Infos pratiques : Ce livre est conseillé à partir de 11 ans. John Steinbeck a sorti ce livre en 1945. Les personnages sont : Jody et Gabilan, des amis très proches, Billy Buck,le meilleur soigneur de cheval de la Californie, et M et Mme Tiflin, les parents de Jody.

Translation: This book is about Jody, a ten-year-old boy who goes to school. He lives in a ranch in California with his parents and Billy Buck, their cowboy. One day, his father gives him a pony. Jody names him Gabilan. Jody takes care of him all day except when he’s in school. Billy Buck is very good at taking care of horses and he helps Jody train Gabilan. One day, the pony stays in the rain and gets sick. Will he survive? How will Jody cope with the situation? This book is moving and is both joyful and sad. I liked this book because it includes adventure and strong emotions. It was also great to know what happened in a ranch in California, how they used to live with a lot of animals and especially horses. I enjoyed the parts with the descriptions because I could really imagine the scenery, with all the details. I had some questions: Jody calls his parents “M’sieu” and “M’dame” [Emma: Sir / Ma’am] It surprised me because you don’t usually call your parents like that. So, if you read this book, perhaps you’ll have questions too.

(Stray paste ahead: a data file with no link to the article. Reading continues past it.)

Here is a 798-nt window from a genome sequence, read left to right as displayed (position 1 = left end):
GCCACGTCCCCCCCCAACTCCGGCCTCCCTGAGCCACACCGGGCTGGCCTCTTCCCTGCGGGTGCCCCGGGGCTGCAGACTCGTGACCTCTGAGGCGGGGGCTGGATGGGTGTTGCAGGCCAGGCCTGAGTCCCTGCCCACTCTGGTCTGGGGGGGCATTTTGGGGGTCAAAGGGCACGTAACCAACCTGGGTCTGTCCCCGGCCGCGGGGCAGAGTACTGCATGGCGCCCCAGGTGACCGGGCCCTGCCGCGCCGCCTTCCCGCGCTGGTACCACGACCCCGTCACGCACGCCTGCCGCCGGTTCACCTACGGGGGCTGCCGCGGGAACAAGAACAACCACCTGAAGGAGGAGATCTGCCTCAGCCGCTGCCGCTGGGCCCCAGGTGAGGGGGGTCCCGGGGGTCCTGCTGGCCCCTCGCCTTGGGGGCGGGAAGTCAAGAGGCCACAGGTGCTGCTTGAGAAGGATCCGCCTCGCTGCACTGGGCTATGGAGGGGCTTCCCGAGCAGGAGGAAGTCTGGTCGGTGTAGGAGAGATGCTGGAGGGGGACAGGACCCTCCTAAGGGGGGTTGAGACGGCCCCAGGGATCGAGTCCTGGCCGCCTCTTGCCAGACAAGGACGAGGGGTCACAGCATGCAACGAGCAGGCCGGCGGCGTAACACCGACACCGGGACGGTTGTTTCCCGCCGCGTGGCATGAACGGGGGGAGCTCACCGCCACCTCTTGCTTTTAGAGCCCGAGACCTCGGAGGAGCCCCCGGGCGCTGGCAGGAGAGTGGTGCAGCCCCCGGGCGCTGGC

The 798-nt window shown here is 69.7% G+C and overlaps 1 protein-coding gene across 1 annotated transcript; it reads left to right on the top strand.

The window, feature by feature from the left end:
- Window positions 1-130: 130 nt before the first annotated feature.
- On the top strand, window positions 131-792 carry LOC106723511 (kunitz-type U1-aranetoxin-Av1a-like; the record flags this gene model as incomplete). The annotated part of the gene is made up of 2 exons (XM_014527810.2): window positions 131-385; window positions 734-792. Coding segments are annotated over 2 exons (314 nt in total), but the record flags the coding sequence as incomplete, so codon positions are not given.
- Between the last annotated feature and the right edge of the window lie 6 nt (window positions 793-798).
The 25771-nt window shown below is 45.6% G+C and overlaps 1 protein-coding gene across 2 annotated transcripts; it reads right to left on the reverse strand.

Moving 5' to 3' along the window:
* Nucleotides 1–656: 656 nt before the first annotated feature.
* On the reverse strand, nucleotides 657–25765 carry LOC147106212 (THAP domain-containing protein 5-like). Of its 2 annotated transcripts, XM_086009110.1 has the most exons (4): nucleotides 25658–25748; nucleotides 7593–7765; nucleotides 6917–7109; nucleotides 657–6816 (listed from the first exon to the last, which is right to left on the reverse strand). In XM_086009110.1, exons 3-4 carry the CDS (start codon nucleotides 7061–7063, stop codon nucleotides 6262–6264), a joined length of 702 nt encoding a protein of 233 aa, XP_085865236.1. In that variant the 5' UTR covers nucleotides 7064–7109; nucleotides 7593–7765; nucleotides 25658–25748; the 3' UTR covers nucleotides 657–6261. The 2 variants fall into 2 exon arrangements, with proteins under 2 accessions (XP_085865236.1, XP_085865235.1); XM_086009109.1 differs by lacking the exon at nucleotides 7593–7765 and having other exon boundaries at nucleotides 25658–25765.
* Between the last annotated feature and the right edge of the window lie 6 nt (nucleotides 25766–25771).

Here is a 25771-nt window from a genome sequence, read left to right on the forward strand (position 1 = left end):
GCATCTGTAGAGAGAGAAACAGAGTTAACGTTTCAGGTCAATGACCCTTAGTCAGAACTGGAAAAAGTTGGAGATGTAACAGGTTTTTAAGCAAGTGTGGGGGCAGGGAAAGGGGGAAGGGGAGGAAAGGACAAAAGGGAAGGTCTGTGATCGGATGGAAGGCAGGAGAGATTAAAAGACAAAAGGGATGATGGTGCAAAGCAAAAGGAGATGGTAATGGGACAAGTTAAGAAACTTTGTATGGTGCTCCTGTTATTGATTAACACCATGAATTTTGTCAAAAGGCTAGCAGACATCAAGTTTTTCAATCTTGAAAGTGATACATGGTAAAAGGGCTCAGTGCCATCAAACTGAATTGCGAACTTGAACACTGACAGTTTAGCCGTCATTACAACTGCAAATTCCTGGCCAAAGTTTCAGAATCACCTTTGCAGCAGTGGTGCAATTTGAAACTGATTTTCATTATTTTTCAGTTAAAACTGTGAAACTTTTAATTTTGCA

Information: This book is for children over 11. John Steinbeck published this novel in 1945. The characters are Jody and Gabilan, close friends, Billy Buck the best horse raiser in California and Mr and Mrs Tiflin, Jody’s parents.

I hope you enjoyed reading Marion’s thoughts about The Red Pony, which I read in French too, so I’m a little bit embarrassed to include quotes in my billet although I’d love to because Steinbeck’s descriptions of California would be worth quoting.